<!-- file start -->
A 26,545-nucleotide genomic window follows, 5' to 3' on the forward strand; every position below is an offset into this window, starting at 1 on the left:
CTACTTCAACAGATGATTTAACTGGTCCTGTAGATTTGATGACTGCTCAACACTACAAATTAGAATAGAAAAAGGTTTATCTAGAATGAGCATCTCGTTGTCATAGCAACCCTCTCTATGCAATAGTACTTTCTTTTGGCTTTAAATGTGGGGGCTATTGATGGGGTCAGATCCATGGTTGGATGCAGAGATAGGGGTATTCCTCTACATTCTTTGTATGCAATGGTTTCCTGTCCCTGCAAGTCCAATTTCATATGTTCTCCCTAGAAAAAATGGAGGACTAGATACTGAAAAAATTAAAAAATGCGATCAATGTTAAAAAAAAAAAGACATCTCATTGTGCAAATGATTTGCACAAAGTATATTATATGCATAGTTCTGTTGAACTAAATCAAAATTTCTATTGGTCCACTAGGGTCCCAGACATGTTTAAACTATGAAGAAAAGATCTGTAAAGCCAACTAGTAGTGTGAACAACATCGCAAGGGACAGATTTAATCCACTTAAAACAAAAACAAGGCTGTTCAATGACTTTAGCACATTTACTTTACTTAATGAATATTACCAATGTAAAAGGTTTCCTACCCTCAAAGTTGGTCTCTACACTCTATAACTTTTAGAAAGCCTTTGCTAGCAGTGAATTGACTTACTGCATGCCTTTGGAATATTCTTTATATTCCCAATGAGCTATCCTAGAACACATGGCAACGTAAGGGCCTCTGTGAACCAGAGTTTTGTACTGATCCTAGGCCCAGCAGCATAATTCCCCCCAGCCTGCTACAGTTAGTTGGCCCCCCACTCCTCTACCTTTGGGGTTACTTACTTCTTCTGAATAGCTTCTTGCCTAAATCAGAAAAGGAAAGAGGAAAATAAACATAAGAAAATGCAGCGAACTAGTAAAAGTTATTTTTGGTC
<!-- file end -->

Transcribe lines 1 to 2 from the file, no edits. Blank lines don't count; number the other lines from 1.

A 26,545-nucleotide genomic window follows, 5' to 3' on the forward strand; every position below is an offset into this window, starting at 1 on the left:
CTACTTCAACAGATGATTTAACTGGTCCTGTAGATTTGATGACTGCTCAACACTACAAATTAGAATAGAAAAAGGTTTATCTAGAATGAGCATCTCGTTGTCATAGCAACCCTCTCTATGCAATAGTACTTTCTTTTGGCTTTAAATGTGGGGGCTATTGATGGGGTCAGATCCATGGTTGGATGCAGAGATAGGGGTATTCCTCTACATTCTTTGTATGCAATGGTTTCCTGTCCCTGCAAGTCCAATTTCATATGTTCTCCCTAGAAAAAATGGAGGACTAGATACTGAAAAAATTAAAAAATGCGATCAATGTTAAAAAAAAAAAGACATCTCATTGTGCAAATGATTTGCACAAAGTATATTATATGCATAGTTCTGTTGAACTAAATCAAAATTTCTATTGGTCCACTAGGGTCCCAGACATGTTTAAACTATGAAGAAAAGATCTGTAAAGCCAACTAGTAGTGTGAACAACATCGCAAGGGACAGATTTAATCCACTTAAAACAAAAACAAGGCTGTTCAATGACTTTAGCACATTTACTTTACTTAATGAATATTACCAATGTAAAAGGTTTCCTACCCTCAAAGTTGGTCTCTACACTCTATAACTTTTAGAAAGCCTTTGCTAGCAGTGAATTGACTTACTGCATGCCTTTGGAATATTCTTTATATTCCCAATGAGCTATCCTAGAACACATGGCAACGTAAGGGCCTCTGTGAACCAGAGTTTTGTACTGATCCTAGGCCCAGCAGCATAATTCCCCCCAGCCTGCTACAGTTAGTTGGCCCCCCACTCCTCTACCTTTGGGGTTACTTACTTCTTCTGAATAGCTTCTTGCCTAAATCAGAAAAGGAAAGAGGAAAATAAACATAAGAAAATGCAGCGAACTAGTAAAAGTTATTTTTGGTC